Ota and Ita noted that the expression of Brn3 identified neural crest cells as eventual sensory neurons (see Dev Dyn. 2006 Mar;235(3):646-55.) They also discovered that bone morphogenetic protein was a positive regulator of neurogenin-2. Fibroblast growth factor was found to suppress neurogenin-2 through what is known as Notch signaling.

Now, the brilliant scientists at Karolinska have done it again. See Hofsteter et al, Nat Neurosci. 2005 Mar;8(3):346-53. See also comment in Nat Neurosci. 2005 Mar;8(3):259-60.

Since allodynia obviously limits the usefulness of intraspinal neural stem cell grafts, these amazing researchers, now using a weight drop model of Central Pain (as developed by UTMB researcher Claire Hulsebosh, another correspondent with painonline) have now shown that sprouting can be prevented and differentiation directed away from the formation of TrkA positive cells by direction. This direction of neural stem cells is accomplished by application of neurogenin-2 early in the life of the neural stem cell.

The Karolinska scientists reported:
“Transduction of neural stem cells with neurogenin-2 before transplantation suppressed astrocytic differentiation of engrafted cells and prevented graft-induced sprouting and allodynia. Transduction with neurogenin-2 also improved the positive effects of engrafted stem cells, including increased amounts of myelin in the injured area, recovery of hindlimb locomotor function and hindlimb sensory responses, as determined by functional magnetic resonance imaging. These findings show that stem cell transplantation into injured spinal cord can cause severe side effects and call for caution in the consideration of clinical trials.”

This is a clear caution, but it indicates we can start the show again. Transduce the neural stem cells with neurogenin-2 (to prevent their becoming TrkA positive) and then implant them.

We should emphasize that this work is about avoiding the creation of central pain, not curing pre-existing central pain. Ordinary humans have already undergone embryonic life and possess many TrkA positive sensory neurons, or pain neurons. There is presently no way to kill them once they have already differentiated, although one recent article at this site suggests that scientists are looking at ways to do just that.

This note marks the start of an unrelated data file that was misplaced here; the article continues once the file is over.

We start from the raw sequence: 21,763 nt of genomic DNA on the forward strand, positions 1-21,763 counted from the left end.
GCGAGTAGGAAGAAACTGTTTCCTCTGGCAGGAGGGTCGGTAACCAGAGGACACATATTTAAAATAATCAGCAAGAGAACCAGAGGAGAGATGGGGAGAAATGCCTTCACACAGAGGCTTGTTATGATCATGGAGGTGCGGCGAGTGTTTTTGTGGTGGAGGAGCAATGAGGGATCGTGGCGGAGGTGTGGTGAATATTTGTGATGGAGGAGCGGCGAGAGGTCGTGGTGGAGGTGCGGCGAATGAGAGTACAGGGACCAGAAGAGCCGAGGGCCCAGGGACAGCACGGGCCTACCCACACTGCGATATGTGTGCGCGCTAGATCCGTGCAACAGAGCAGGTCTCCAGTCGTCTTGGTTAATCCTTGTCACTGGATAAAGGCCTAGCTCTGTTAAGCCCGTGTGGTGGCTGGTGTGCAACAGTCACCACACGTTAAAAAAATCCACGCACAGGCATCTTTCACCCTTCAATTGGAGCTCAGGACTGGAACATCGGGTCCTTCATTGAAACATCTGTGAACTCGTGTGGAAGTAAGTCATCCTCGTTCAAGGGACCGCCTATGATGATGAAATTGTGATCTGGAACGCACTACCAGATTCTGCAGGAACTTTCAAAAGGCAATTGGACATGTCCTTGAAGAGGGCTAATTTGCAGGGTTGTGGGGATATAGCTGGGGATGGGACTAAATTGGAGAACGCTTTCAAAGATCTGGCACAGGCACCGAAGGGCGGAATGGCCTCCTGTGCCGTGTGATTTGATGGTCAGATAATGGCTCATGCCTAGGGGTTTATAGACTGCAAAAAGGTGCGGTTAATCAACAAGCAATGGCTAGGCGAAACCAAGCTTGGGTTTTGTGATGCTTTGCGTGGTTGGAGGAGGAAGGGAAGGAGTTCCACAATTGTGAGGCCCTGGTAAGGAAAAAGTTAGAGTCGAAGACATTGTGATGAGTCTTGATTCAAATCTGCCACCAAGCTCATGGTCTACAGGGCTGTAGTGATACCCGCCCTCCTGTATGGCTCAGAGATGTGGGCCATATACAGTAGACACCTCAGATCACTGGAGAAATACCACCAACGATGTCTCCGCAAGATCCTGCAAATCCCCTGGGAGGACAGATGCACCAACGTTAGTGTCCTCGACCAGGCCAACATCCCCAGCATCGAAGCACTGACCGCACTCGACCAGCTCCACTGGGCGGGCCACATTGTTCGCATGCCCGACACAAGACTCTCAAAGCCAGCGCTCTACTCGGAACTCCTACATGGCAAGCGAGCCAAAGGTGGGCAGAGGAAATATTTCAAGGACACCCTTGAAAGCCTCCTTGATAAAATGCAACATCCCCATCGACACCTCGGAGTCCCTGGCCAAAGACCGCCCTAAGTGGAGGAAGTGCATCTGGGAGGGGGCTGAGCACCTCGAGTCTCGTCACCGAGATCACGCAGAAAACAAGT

These studies on neurogenin-2 required an amazing cooperation and coordination between different departments and disciplines. Stockholm takes second seat to no one in this matter. We wish scientists in the U.S. were free to pursue such avenues, but since they are not, we are grateful to see the incredible work coming out of other nations.

Stem cells in most countries come from infertility clinics. The reproductive specialist induces superovulation by recombinant follicle stimulating hormone (FSH) and then during a surgical procedure harvests as many eggs as is practical. These eggs are then fertilized by insertion of a sperm cell and if it “takes”, they are frozen. Perhaps 15-30 eggs may be harvested and fertilized. Sometimes only a fraction of those are actually used for implantation into the mother. The rest are discarded except where they may be donated to stem cell centers. A few places extract stem cells from aborted fetuses, but this is unnecessary.

We respect the motives of those who oppose stem cell research, but believe they are misguided and should not fear that tiny groups of cells which will be discarded anyway by infertility clinics (since the mother has already gotten pregnant with another fertilized ovum) constitute human life.

It is true that they are potential human life but so are any egg and sperm and nature herself casts these off with regularity. A blastocyst has maybe 78 cells and the fertilized frozen embryos typically do not go beyond 256 cells. We certainly have to draw the line at some point. However, if the embryo is to be discarded by the clinic, it seems that respect for life favors the use of the cells to promote human life, rather than to discard them.

If you have thought of joining one of the teams going overseas for stem cell injection, perhaps you should contact Karolinska in Stockholm to see how they plan to proceed to prevent the development of allodynia in humans. If you already have central pain, you certainly do NOT need more of it. If you do NOT have central pain, yo most certainly do not want it. Severe CP is the most severe pain state known to man. Walking is not worth it.